Type “flooding today” into your search engine. You will likely find at least one place battling rising waters somewhere in the world—Mozambique today, Yorkshire yesterday, Hawaii tomorrow. Floods occur when water encroaches on dry land, which can happen during hurricane-induced storm surges or when heavy precipitation (or snowmelt) has nowhere to go. These different flood sources have an important commonality—they all start with weather.
“Weather patterns, which cause flooding, are happening at the global scale,” said Guy Schumann, a flood hydrologist with the University of Colorado Boulder’s Institute of Arctic and Alpine Research, “but impacts of floods are very localized.” Local effects include costs to the economy, displacement of populations, and loss of life.
Schumann and a team of scientists led by Huan Wu, a professor at Sun Yat-sen University in Guangdong, China, developed an innovative flood model linking global precipitation patterns with localized hydrology—where water goes once it finds land. Their work provided useful information to the Chinese Ministry for Emergency Management when record rainfall in 2020 posed an immediate threat—an event that eventually affected 40 million people, according to Wu’s team.
Forecasting Floods Throughout the World
Global flood models approximate the complex relationships between precipitation and local hydrology. Accurate, real-time precipitation data buttress any such model.
Some global flood models use satellite-measured precipitation estimates, but according to Bob Adler, an atmospheric scientist at the University of Maryland not involved with Wu’s latest work, “it’s a very complex thing trying to estimate surface rainfall—what’s falling out of the bottom of a cloud—by looking at it from space.” One upgrade in Wu’s calculations, Adler said, is the use of numerous rain gauges China has installed. These gauges can feed accurate, real-time precipitation data into the model to produce high-quality rain forecasts. Such forecasting, said Wu in his paper, “always plays the most important role in driving models.”
If precipitation data and forecasting provide the foundation, hydrology frames the rest of the issue with regional- and local-scale runoff and routing models that follow rain when it hits land. The hydrology component begins with a land surface model that dictates how much water goes into the ground versus how much is available as runoff, said Adler. Then, the runoff goes into a routing model that directs the water downstream, he said, allowing scientists to calculate the total volume of water flowing through a river at a given time.
With this information, Wu and his colleagues can forecast areas likely to be inundated with water—information best visualized as a flood map. Providing these “timely and accurate maps showing current and days-ahead flood risk [is the responsibility of] the international hydrometeorological community,” said Wu and his coauthors in their paper.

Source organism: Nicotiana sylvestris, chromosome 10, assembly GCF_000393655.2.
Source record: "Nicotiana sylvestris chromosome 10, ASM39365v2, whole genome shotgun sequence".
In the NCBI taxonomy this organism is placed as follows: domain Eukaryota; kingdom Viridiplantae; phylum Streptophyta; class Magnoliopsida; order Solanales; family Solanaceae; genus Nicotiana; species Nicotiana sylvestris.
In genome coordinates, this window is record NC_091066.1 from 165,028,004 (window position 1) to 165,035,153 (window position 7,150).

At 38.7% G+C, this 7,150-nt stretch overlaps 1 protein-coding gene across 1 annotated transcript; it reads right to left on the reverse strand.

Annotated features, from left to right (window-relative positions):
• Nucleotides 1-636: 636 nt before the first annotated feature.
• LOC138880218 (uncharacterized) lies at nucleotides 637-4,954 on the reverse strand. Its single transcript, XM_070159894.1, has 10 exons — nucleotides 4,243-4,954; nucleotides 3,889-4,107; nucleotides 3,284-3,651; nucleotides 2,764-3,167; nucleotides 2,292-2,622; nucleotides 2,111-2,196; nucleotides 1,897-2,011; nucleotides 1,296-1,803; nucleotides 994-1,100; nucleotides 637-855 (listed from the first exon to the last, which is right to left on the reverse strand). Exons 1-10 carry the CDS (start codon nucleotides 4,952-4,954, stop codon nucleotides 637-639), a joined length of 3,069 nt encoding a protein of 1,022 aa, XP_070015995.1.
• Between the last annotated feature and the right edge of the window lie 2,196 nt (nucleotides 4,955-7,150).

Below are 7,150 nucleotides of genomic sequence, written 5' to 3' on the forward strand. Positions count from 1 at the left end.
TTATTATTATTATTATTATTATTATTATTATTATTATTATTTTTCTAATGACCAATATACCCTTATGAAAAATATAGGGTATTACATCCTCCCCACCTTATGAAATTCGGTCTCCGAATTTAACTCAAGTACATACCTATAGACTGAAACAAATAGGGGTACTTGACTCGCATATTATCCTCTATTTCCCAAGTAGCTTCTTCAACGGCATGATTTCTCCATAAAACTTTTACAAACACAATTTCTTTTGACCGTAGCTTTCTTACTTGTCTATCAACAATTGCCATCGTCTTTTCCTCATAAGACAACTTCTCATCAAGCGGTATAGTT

As an end user of flood maps, natural hazard mitigation strategist Kevin Zerbe, not part of this study, said that inundation at the spatial resolution Wu provided to the Chinese government—water depth every 5 to 10 meters—is “what’s really missing.” At least in parts of China, Wu found a way to model the hydrology of each watershed that, Zerbe said, “is so unique and ever changing.” According to Zerbe, “those kinds of mapping products would be valuable when it comes to preparing for an oncoming flooding event.”
The Valley of Death
Wu and his team bridged what Schumann called the “valley of death,” or the gap between scientists and end users. By connecting to the national authorities in China, Schumann said, “[Wu] managed to get his model into the hands of the…people who are responsible for acting.”
The metaphorical valley of death can come to life when scientists cannot communicate with decisionmakers, especially in countries that may not be able to make their own flood maps. Global flood models serve a humanitarian purpose, said Schumann, letting agencies like the United Nations rapidly respond to flooding in regions with fewer resources. In particular, Wu and his colleagues call on meteorologists and hydrologists to work together on “glocal” solutions, reflecting the dual nature of the problem.
“We [need] a lot more local information in these global models,” Schumann said, which he explained must include a global high-resolution topographic data set to underlie runoff models and maps of existing local flood defenses—levees, walls, and dams, for example—that control where water flows. The best freely available global digital elevation models of topography have a resolution of 30 meters per pixel, he said, and they’re often outdated because topography changes in regions with active tectonics or flooding. To obtain higher-resolution data, he said, “someone needs to pay for that.”
The need for global models that can accurately forecast flooding several days ahead while providing information at both local and regional scales has never been higher. As the climate warms and exacerbates extreme precipitation events, Zerbe said, flooding events will become more unpredictable. “Climate change is invalidating history as a good indicator of what’s going to happen in the future, and that’s all the more reason that we need really great modeling and simulations and data,” said Zerbe. “History just isn’t as reliable as it once was.”
—Alka Tripathy-Lang (@DrAlkaTrip), Science Writer
Tripathy-Lang, A. (2021), Finding “glocal” solutions to flooding problems, Eos, 102, https://doi.org/10.1029/2021EO154215. Published on 03 February 2021.
Text © 2021. The authors. CC BY-NC-ND 3.0
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